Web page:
lecture01_2014_Intro_to_SS_orig

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Professor Geoff Marcy
Department of Astronomy
Saturn
Enceladus
Jupiter and Europa
Astronomy C12, Earth & Planetary Science C12, Letters & Science C70
The Planets
Prof. Geoff Marcy
Office Hours:
Hearst Field Annex
room B26
Wed @ 1pm, Fri @ 11am
Saturn’s Moon,
Dione
Saturn & Ring
Textbook and Homework:
The Cosmic Perspective
Special Issue
Bennett et al. (2014)
All Homework is online in MasteringAstronomy
1. Buy book at bookstore with its attached
“MasteringAstronomy kit”
2. Homework is online: MasteringAstronomy:
www.pearsonmastering.com
Register:
Course ID: marcy67636
(for Fall 2014)
marcy67636 (for Fall 2014)
marcy67636
Homework
HW in MasteringAstronomy due every Friday at 6pm
•
Due Next Week, Friday Sept 5:
Read Chapters 1 and 2
“Our place in the Universe “ & “Discovering the Sky”
•
Chapter 1 and Chapter 2 Assignments
in MasteringAstronomy
-5% for each wrong try (but you can try again).
-1/N for each wrong try in Multiple Choice (N Questions)
-3% for using a hint.
Description of Course
• Our Home: The Solar System. Sun, planets, comets & asteroids
The physics, chemistry, geology, and experiments and reasoning
that allowed humanity to understand our Solar System.
• Observations and Space missions.
• Learn physical and chemical processes that formed and continue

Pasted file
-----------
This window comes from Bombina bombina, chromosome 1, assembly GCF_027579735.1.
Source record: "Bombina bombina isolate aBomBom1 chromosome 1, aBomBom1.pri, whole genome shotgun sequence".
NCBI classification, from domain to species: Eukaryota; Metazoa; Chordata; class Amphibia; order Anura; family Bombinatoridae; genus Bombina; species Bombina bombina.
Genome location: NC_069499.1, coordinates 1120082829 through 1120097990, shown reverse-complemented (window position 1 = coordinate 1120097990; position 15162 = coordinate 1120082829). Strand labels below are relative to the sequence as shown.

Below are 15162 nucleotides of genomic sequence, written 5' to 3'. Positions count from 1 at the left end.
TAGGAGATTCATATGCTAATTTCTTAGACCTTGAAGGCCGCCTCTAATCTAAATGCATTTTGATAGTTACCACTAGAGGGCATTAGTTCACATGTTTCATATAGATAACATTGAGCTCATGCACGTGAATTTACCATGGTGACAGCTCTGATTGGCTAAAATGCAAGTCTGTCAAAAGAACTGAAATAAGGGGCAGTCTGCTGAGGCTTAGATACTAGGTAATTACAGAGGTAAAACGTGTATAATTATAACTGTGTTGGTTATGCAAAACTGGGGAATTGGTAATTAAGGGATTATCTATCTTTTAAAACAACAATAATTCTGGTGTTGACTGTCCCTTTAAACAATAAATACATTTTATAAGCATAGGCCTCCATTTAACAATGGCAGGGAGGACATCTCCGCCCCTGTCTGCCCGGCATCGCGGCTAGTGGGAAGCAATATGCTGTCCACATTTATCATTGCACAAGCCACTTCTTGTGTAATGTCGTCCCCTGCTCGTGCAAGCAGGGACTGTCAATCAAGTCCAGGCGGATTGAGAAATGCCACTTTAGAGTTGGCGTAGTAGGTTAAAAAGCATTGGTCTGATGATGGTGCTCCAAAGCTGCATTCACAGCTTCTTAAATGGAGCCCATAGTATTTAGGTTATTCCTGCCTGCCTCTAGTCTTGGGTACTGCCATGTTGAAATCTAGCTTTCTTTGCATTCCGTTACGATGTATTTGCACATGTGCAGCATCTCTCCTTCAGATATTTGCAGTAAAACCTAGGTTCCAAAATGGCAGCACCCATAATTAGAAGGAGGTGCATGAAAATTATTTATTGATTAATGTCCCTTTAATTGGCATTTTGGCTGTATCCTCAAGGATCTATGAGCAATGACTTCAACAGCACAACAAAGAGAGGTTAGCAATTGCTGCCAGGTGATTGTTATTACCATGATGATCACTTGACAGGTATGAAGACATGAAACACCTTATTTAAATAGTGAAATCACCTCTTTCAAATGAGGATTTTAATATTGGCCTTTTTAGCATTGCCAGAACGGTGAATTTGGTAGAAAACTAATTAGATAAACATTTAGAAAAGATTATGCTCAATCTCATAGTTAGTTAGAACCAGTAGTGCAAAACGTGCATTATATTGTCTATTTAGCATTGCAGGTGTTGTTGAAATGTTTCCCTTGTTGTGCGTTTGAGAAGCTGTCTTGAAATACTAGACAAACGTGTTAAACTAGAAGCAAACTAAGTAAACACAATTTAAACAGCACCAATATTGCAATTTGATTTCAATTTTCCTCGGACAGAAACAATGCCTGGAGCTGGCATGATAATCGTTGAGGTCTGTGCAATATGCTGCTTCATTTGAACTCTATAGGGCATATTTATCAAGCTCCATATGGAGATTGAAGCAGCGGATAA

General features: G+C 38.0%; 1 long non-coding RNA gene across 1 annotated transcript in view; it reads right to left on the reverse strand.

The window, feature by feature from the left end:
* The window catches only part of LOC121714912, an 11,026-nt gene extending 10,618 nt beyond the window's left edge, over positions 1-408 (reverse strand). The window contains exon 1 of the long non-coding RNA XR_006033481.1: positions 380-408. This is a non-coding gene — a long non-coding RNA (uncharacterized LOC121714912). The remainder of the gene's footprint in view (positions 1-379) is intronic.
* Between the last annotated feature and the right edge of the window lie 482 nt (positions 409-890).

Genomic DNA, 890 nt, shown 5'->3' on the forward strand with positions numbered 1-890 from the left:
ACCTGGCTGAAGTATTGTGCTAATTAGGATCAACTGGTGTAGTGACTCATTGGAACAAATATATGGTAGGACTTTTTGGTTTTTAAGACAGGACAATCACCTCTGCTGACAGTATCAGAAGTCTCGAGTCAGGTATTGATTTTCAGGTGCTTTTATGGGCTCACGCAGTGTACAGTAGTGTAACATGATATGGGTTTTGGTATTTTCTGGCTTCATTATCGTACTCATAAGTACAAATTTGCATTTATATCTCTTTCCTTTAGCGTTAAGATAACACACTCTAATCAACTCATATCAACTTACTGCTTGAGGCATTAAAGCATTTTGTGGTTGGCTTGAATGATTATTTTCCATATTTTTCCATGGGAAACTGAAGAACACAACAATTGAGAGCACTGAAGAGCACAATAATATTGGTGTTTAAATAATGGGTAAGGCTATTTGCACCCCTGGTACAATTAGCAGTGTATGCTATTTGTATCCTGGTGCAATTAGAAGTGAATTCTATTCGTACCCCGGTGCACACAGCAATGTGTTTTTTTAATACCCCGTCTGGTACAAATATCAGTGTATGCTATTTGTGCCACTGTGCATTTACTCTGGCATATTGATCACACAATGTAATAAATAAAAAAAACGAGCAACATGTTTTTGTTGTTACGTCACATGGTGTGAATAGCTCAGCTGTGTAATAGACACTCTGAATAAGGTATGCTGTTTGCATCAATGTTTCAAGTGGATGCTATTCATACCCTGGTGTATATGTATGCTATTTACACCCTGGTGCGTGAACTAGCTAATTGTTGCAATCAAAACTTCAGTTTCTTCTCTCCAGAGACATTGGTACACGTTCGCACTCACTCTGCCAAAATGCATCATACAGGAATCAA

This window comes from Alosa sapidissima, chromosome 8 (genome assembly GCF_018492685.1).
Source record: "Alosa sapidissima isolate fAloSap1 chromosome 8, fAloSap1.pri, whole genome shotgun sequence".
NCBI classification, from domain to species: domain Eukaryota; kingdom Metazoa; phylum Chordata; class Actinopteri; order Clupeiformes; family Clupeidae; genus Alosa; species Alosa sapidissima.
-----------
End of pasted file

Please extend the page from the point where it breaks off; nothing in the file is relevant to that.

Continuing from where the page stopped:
to shape the Solar System: Past, Present and Future.
Intended for Non-Science Majors (light on math)
Objectives of Course
• Learn the process of careful thinking and reasoning
• Work with others: group reasoning
• Learn to estimate answers with a factor of 2
Basic Science Components:
• Atoms, Molecules, Energy, Forces, Light
• How to calculate quantities: very large numbers and small numbers
Astronomy C12
Earth and Planetary Science C12
Letters & Science C70T
Same Course  Sign up for any of these...
What Everyone
if you are will
on the
get waitlist???
in.
Instructor: Professor Geoff Marcy
Office Hours: Wed 1pm & Fri 11am
Hearst Field Annex: Bldg B, Room 103
[email protected]
GSIs:
Beth McBride – [email protected]
Kyle Fricke – [email protected]
Kaylan Burleigh -- [email protected]
Chris Gebhart – [email protected]
12 Discussion Sections 1 hr each (All start next week.)
Review, Clarification, Homework Help. Observing Projects
12 Discussion Sections
•
1 hour: All start next week (Sept. 2-4).
• Lecture Review & Clarification; Homework Help.
• Go to any one of these (optional):
101 Wed 9-10A, 264 Evans Hall: Chris Gebhart
102 Wed 1-2P,
264 Evans Hall: Kaylan Burleigh
103 Wed 2-3P,
264 Evans Hall: Beth McBride
104 Wed 3-4P,
106 Wheeler: Kaylan Burleigh
105 Th 2-3P,
264 Evans Hall: Kaylan Burleigh
106 Tu 2-3P,
264 Evans Hall: Chris Gebhart
107 Th 11-12P,
264 Evans Hall: Beth McBride
108 Tu 11-12P,
264 Evans Hall: Chris Gebhart
109 Tu 12-1P,
264 Evans Hall: Kyle Fricke
110 Th 12-1P,
264 Evans Hall: Kyle Fircke
111 W 11-12P,
264 Evans Hall: Chris Gebhart
112 Wed 12-1P, 264 Evans Hall: Kaylan Burleigh